But the FA insists it is taking the matter seriously and will take action if evidence of racist chanting is uncovered.
Rio Ferdinand was targeted for abuse by England supporters after he controversially pulled out of the squad for the World Cup qualifiers so he could stick to a pre-planned training schedule.
And, according to reports, one group of fans joined in with a song that suggested Ferdinand and his brother Anton, also a professional footballer, should be burned on a bonfire.
Anti-racism group FARE has made a complaint to FIFA over the song, which it claims could be perceived as having racial connotations.
The FA's Club England managing director Adrian Bevington said: "We have no reason to dispute the media reports, which are without doubt made for the right reasons of fighting racism.
"But, at this time, we have not found any recorded evidence of the specific discriminatory chanting referring to Rio and Anton Ferdinand and the vile 'bonfire' song.
"We will of course continue to review all of our recorded footage.
Incident taken seriously
"The FA takes all incidents and allegations of racism extremely seriously. In San Marino, we had FA security officers monitoring the English supporters in the stadium. This includes recorded video footage.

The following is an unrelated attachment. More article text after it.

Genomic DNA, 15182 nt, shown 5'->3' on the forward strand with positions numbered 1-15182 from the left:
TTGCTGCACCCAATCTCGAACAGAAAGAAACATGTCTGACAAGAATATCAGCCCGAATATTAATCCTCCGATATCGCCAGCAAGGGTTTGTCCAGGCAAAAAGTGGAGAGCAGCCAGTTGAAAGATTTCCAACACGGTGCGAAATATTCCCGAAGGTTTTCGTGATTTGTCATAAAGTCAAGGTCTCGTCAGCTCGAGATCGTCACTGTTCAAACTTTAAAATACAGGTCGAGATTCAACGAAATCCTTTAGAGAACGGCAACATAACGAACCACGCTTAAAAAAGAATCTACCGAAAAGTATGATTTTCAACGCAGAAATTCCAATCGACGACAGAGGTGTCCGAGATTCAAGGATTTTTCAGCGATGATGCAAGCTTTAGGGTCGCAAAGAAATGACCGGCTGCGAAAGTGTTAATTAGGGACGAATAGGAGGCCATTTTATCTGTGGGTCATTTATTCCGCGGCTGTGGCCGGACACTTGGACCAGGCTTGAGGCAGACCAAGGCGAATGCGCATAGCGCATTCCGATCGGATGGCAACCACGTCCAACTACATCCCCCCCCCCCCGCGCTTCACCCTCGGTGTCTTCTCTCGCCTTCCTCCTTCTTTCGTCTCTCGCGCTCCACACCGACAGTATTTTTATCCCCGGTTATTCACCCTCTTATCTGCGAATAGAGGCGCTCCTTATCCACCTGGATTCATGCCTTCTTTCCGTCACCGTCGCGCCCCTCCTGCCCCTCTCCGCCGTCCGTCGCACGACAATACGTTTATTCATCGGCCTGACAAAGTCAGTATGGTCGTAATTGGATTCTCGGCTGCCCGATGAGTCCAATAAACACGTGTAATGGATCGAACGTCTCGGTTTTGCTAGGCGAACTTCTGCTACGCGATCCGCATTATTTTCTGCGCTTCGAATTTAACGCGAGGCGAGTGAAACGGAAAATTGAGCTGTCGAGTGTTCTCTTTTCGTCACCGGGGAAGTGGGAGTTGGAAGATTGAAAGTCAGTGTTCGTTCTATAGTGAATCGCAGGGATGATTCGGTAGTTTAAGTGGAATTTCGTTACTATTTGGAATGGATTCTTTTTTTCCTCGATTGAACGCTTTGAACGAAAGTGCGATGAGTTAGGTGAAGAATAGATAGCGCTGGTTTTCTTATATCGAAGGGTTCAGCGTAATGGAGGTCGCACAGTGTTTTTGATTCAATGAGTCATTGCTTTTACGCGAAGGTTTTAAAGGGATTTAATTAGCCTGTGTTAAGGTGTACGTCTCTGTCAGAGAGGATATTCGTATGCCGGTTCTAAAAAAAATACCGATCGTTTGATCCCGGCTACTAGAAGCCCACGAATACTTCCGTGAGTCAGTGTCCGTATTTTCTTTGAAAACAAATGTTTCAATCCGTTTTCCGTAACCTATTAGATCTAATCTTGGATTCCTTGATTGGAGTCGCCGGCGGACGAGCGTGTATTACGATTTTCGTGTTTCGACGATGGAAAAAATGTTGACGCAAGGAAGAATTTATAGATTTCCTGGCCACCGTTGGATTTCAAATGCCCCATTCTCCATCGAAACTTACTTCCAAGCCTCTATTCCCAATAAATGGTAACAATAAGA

"We recognise the importance of FARE's responsibility to report any incidents to FIFA. We will liaise with FIFA and work with them to assist any investigation.
"Should evidence of any racial chanting be found, we would expect action to be taken against any individuals. We would expect banning orders to be issued by the courts as a minimum penalty.
"We do not want supporters who chant vile or racist abuse following the England team and we fully recognise that we must continue to address any issues that arise involving our own supporters in the same manner we expect other nations to do so.
"We will not accept any racist chanting and we also call on those attending England matches at home and abroad to stop the 'No Surrender' chanting during the singing of the national anthem, both before and during games.
"We have made significant progress following the hooliganism that blighted the national team in 1998 and 2000. We must continue to maintain this hard work."